It’s a regular morning. Coffee, in one hand, scrolling through social media with the other! Unfortunately, looking at nothing specific. But, guilty as charged, some bad habits sometimes keep us thriving, don’t they? This mindless scrolling brings me to a video I’ve already started to watch but skipped the second time. Though this time, I did not. It’s of the bride from Hyderabad, India, who was surprised by her brother with a life-like wax statue of her late father.
My eyes stained with tears, and the fresh dawn suddenly feels blurry. The hot coffee seems cold. My thoughts jumble, and a relatable grief episode come to the fore. I feel blessed that at least my father got to witness my wedding. One undeniable fact about grief is it doesn’t necessarily come with a trigger. It’s like an uninvited guest who now you have to tend to and eventually drive away with a smile.
A year and a half since I lost my father, parts of me still haven’t recovered. It wasn’t sudden, accidental, or unexpected. The doctors had called the stage of counting on a miracle. But miracles aren’t supposed to happen daily, and we had seen our share of them in his case. There is a stage in the life of people grappling with prolonged illnesses which starts preparing them and others around them for their demise until they cross that bridge. The stark realizing the void left behind pricks you even on the brightest days.
The paradox of death is – it is inevitable and yet uncertain. I often call death a prerequisite of life. You breathe today, and life takes your breath out one day. So I am not lacking words when I say that we call the talk of death unfortunate in itself is unfortunate.
It does not give us a chance to insulate our emotions to the onset of grief, let alone live with it for years to come. We encounter our bouts with happiness, pride, sorrow, and anger, but it has to take away a loved one to know what anguish and distress are. I have had my share of heartbreaks too, but comparing it with the heartache of a loss of a loved one is dismissing the sentimental value of both occurrences.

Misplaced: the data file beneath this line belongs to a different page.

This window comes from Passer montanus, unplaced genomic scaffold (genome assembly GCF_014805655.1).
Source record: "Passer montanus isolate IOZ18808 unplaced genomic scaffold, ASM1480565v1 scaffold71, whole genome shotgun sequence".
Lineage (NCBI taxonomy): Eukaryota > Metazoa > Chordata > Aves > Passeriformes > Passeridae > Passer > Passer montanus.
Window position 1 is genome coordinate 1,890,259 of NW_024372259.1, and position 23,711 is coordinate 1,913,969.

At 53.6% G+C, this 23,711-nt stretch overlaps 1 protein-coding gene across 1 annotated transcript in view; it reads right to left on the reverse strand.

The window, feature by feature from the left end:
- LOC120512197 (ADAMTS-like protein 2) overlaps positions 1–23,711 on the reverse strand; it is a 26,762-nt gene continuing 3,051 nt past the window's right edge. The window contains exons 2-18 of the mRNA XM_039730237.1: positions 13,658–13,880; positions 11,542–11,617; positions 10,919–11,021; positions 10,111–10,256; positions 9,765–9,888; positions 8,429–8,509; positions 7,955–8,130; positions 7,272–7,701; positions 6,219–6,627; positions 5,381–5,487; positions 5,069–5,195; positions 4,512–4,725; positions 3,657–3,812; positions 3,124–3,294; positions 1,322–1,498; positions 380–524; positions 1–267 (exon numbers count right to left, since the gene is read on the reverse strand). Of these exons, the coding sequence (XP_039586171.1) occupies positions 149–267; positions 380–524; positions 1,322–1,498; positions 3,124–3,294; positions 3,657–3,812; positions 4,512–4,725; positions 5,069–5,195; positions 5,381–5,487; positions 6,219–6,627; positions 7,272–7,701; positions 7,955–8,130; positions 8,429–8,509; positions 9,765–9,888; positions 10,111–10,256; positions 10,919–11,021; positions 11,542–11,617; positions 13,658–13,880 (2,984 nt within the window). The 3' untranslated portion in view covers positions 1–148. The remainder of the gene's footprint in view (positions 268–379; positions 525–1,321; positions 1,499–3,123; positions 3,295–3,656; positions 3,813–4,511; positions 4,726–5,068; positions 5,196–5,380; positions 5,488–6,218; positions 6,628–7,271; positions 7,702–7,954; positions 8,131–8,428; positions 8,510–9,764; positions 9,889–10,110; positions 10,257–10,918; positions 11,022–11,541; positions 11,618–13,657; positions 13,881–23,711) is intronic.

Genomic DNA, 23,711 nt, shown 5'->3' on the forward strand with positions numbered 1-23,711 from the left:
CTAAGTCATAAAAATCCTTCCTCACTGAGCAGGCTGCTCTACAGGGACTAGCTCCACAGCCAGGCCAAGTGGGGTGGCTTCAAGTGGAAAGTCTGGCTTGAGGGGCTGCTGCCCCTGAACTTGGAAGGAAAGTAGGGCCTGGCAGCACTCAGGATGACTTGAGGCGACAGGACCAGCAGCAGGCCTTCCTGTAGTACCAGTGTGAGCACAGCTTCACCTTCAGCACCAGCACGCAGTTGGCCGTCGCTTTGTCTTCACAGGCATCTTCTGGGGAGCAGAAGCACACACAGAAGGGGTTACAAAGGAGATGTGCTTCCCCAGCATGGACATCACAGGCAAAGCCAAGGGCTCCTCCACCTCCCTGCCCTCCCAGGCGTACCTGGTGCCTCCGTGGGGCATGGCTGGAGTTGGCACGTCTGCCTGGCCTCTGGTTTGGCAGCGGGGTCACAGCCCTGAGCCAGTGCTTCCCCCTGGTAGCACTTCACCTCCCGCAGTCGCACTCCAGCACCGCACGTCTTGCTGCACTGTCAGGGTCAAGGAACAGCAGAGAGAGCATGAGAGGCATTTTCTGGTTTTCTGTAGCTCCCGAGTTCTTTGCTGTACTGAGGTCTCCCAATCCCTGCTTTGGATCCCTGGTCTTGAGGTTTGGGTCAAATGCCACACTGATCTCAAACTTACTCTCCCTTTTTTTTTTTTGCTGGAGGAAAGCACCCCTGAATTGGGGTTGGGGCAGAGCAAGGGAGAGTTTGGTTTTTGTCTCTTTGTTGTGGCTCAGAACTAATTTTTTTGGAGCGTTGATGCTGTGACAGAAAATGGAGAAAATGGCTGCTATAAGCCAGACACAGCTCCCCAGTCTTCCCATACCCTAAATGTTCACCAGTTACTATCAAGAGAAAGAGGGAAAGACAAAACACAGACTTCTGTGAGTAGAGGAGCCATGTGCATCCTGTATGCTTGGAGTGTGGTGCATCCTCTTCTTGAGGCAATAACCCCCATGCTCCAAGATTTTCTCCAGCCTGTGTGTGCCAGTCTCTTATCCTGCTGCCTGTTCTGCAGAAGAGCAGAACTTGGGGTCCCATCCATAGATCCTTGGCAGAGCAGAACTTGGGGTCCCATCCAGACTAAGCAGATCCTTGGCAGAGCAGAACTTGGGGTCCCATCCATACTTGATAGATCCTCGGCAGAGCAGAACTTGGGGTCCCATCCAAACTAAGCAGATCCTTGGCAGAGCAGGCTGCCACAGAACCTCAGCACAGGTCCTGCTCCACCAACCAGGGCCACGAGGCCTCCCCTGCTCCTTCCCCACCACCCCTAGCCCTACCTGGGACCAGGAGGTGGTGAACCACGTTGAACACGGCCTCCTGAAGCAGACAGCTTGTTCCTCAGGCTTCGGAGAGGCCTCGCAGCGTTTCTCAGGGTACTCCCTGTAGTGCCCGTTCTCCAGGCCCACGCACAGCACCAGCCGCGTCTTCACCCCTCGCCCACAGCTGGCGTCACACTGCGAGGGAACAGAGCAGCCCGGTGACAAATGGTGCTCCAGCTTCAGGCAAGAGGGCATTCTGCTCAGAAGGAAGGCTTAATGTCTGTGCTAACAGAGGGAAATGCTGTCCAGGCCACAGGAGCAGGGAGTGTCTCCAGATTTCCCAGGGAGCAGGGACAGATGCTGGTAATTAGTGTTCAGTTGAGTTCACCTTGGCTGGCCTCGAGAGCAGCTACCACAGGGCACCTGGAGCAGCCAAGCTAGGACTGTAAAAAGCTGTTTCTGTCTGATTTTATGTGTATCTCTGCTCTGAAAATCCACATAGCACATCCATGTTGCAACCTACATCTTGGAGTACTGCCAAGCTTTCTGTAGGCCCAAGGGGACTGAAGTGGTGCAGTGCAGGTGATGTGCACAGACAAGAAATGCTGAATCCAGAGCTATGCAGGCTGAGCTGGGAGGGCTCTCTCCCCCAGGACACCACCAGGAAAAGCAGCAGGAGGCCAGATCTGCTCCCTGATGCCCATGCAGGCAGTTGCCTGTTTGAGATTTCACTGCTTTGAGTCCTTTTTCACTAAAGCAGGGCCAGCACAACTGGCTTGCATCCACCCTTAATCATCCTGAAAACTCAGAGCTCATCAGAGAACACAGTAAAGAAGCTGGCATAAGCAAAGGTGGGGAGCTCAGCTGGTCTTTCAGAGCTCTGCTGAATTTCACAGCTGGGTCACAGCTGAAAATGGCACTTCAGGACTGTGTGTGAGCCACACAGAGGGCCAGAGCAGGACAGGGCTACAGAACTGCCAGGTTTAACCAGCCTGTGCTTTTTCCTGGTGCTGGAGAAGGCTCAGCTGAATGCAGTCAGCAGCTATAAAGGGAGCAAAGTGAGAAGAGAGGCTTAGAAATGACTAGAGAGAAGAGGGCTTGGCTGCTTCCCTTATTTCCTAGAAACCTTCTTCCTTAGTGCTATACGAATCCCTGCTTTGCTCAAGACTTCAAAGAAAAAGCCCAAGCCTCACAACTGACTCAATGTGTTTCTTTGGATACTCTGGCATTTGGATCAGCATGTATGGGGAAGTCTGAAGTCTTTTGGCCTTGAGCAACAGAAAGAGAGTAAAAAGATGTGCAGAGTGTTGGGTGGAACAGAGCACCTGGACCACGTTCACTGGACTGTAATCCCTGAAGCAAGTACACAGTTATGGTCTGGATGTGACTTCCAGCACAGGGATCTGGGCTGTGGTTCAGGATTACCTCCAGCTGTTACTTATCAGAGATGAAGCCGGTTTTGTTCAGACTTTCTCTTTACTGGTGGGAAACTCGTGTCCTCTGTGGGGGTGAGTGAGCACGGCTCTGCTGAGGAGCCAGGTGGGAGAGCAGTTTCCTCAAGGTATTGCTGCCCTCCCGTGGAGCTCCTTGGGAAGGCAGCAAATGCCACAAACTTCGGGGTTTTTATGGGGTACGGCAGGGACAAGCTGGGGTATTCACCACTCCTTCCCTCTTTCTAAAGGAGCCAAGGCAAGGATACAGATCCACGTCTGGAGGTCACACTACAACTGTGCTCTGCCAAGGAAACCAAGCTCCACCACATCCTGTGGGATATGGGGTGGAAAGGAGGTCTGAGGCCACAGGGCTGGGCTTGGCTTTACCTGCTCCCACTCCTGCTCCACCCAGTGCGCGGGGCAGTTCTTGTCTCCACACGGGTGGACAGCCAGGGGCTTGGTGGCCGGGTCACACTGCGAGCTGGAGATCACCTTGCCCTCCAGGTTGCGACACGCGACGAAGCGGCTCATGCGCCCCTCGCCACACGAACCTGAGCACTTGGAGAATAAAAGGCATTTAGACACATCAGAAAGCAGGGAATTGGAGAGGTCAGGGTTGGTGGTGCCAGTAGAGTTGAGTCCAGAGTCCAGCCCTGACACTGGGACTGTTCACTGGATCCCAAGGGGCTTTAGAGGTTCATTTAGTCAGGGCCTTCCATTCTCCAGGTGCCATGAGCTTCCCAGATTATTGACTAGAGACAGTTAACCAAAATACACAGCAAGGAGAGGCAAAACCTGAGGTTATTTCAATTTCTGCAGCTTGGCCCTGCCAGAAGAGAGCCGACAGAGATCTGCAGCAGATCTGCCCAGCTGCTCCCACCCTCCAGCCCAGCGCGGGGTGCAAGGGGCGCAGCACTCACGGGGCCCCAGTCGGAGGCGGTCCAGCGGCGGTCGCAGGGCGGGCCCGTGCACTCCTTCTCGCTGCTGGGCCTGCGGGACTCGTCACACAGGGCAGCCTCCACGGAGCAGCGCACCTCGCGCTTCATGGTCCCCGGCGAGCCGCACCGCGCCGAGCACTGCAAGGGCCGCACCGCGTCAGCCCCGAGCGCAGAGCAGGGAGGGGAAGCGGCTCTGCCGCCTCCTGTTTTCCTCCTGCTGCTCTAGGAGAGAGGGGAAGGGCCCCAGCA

My father’s death is becoming a significant turning point for me to face and understand my emotions.
I often put on a mask of happiness and recovery in front of others, and I genuinely uncover my grief when I sit alone and let myself the time to process it. The truth is, the world moves on, the relatives and families stop calling, and the daunting questions of ‘what next’ keep coming my way. And you cannot possibly fathom ‘what’s next’ just sitting in a room with all the people. All one wants to do is ask them all to leave you undisturbed.
A person you have lost will find a place in your thoughts because they now occupy a bigger space in your heart. The memories you share with them will bring you grief on some days and peace on others. To recognize what brings which feeling is where the deep struggle of moving on lies. And no reassuring words can heal at this point because the close association with the lost person brings you the ownership of that emotion, that connection, and that void.
The loss of a parent, a loved one, a close relative, a favourite grandparent, or a best friend is all meant to induce a certain kind of pain that only makes us more human. It is not a thoughtless
premise when you see several movie plots where death brings out the transformation of the lead character. From my experience, the permanency of ‘never’ seeing them again transgresses our thoughts. One moment they are here, now all you have are the moments you shared. Memories…
Since every dark tunnel always opens to a bright side, you will begin seeing the light too. It can be blinding at first. You don’t know how to react when you meet someone next. Can you smile, are you supposed to be sad? Will it be, “Oh look, she’s already moved on!” or “She seems to be trying to get there?” Will I be known as “The girl who lost her father” or “Her father would have been proud of her today?” Getting to the latter is a longer road because society’s conditioning is majorly towards simply sympathising, more pitying, to be specific. Every day you will feel like crying. Cry out; you should. Yes, you may. You should. But when you wipe away that last tear and straighten yourself back up, you’ve accomplished a step toward growth. Grieving is growing, sometimes one cry session at a time.
Writer by day, an overthinker by night. I let my thoughts flow through my writing. As a definite misfit, I let my words speak louder than my actions. Welcome to my journey of sailing through emotions and experiences, with words as my paddles.
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One thought on “Growing Through Grief”
Can appreciate and share your feelings….at 91 years I have gone through this many times over.